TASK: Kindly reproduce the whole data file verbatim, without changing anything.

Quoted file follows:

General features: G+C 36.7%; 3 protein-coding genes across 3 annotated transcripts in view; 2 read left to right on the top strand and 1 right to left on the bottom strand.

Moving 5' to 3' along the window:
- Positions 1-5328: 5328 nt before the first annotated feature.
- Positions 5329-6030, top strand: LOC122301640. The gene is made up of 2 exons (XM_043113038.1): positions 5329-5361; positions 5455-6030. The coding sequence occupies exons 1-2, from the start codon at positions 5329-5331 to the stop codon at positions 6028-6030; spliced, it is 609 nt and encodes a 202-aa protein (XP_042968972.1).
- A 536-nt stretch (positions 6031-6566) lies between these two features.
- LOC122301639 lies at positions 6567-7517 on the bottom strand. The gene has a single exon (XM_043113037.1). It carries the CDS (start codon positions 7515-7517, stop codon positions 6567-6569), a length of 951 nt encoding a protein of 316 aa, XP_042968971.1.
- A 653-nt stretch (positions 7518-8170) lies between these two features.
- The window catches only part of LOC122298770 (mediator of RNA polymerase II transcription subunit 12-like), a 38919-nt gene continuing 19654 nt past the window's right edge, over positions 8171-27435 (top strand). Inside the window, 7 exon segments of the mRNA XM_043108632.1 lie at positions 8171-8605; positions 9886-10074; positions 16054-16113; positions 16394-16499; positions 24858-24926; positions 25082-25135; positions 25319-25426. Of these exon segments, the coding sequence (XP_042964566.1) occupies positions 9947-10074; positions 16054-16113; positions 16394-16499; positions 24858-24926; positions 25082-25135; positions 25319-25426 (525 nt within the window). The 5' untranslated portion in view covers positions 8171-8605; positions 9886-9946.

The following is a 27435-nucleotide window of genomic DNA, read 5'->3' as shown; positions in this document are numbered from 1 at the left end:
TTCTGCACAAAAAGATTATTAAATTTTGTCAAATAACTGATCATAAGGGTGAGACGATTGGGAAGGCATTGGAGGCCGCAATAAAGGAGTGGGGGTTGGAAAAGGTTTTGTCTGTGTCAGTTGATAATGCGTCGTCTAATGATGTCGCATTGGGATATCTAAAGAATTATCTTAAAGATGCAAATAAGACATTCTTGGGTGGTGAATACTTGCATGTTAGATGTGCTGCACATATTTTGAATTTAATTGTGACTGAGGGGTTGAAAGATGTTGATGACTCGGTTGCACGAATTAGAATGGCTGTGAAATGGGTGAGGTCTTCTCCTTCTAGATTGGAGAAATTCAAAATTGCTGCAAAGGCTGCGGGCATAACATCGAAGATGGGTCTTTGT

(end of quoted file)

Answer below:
General features: G+C 36.7%; 3 protein-coding genes across 3 annotated transcripts in view; 2 read left to right on the top strand and 1 right to left on the bottom strand.

Moving 5' to 3' along the window:
- Positions 1-5328: 5328 nt before the first annotated feature.
- Positions 5329-6030, top strand: LOC122301640. The gene is made up of 2 exons (XM_043113038.1): positions 5329-5361; positions 5455-6030. The coding sequence occupies exons 1-2, from the start codon at positions 5329-5331 to the stop codon at positions 6028-6030; spliced, it is 609 nt and encodes a 202-aa protein (XP_042968972.1).
- A 536-nt stretch (positions 6031-6566) lies between these two features.
- LOC122301639 lies at positions 6567-7517 on the bottom strand. The gene has a single exon (XM_043113037.1). It carries the CDS (start codon positions 7515-7517, stop codon positions 6567-6569), a length of 951 nt encoding a protein of 316 aa, XP_042968971.1.
- A 653-nt stretch (positions 7518-8170) lies between these two features.
- The window catches only part of LOC122298770 (mediator of RNA polymerase II transcription subunit 12-like), a 38919-nt gene continuing 19654 nt past the window's right edge, over positions 8171-27435 (top strand). Inside the window, 7 exon segments of the mRNA XM_043108632.1 lie at positions 8171-8605; positions 9886-10074; positions 16054-16113; positions 16394-16499; positions 24858-24926; positions 25082-25135; positions 25319-25426. Of these exon segments, the coding sequence (XP_042964566.1) occupies positions 9947-10074; positions 16054-16113; positions 16394-16499; positions 24858-24926; positions 25082-25135; positions 25319-25426 (525 nt within the window). The 5' untranslated portion in view covers positions 8171-8605; positions 9886-9946.

The following is a 27435-nucleotide window of genomic DNA, read 5'->3' as shown; positions in this document are numbered from 1 at the left end:
TTCTGCACAAAAAGATTATTAAATTTTGTCAAATAACTGATCATAAGGGTGAGACGATTGGGAAGGCATTGGAGGCCGCAATAAAGGAGTGGGGGTTGGAAAAGGTTTTGTCTGTGTCAGTTGATAATGCGTCGTCTAATGATGTCGCATTGGGATATCTAAAGAATTATCTTAAAGATGCAAATAAGACATTCTTGGGTGGTGAATACTTGCATGTTAGATGTGCTGCACATATTTTGAATTTAATTGTGACTGAGGGGTTGAAAGATGTTGATGACTCGGTTGCACGAATTAGAATGGCTGTGAAATGGGTGAGGTCTTCTCCTTCTAGATTGGAGAAATTCAAAATTGCTGCAAAGGCTGCGGGCATAACATCGAAGATGGGTCTTTGT